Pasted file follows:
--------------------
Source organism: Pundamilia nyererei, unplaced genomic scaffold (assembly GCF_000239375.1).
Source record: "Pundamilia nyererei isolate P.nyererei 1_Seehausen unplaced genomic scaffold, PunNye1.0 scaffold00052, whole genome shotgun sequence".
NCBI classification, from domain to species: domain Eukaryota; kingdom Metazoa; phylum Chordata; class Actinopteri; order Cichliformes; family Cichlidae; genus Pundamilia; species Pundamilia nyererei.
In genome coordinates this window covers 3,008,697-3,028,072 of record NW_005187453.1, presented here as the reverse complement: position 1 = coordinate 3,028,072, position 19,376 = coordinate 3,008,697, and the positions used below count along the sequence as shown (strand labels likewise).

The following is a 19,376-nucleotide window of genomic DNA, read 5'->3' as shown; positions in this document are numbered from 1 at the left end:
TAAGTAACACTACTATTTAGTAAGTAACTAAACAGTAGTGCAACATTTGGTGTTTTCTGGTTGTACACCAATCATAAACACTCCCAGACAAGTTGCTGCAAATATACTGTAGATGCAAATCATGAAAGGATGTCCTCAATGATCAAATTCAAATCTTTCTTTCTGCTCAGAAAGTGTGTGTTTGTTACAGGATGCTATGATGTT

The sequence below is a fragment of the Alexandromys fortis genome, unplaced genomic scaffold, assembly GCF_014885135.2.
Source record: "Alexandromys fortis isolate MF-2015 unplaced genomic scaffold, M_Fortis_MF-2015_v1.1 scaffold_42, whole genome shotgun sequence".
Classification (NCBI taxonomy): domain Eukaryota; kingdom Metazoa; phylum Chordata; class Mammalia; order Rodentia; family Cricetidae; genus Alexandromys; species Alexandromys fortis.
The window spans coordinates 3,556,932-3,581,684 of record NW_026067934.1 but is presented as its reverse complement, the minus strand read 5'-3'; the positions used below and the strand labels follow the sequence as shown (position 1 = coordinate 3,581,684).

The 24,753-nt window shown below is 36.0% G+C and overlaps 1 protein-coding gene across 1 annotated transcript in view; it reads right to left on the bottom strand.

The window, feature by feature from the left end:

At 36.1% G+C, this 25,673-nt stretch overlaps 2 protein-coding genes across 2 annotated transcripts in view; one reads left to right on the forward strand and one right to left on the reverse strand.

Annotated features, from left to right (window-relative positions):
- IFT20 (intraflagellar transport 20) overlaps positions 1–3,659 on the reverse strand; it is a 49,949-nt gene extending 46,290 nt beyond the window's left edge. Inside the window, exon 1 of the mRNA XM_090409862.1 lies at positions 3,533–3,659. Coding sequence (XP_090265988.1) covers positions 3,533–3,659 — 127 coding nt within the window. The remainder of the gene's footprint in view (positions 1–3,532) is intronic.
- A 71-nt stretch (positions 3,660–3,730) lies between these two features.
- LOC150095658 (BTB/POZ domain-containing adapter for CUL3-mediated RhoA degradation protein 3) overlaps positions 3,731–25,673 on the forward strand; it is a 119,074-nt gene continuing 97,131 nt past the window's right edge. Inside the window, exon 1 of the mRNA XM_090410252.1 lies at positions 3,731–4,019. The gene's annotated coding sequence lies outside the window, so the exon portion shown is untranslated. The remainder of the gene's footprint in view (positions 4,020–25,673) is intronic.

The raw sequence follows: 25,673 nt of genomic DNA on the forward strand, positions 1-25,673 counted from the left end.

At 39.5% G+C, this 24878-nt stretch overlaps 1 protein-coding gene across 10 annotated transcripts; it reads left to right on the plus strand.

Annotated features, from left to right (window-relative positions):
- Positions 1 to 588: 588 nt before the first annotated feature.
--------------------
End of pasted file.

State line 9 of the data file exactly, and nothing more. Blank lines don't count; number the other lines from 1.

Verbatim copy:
Classification (NCBI taxonomy): domain Eukaryota; kingdom Metazoa; phylum Chordata; class Mammalia; order Rodentia; family Cricetidae; genus Alexandromys; species Alexandromys fortis.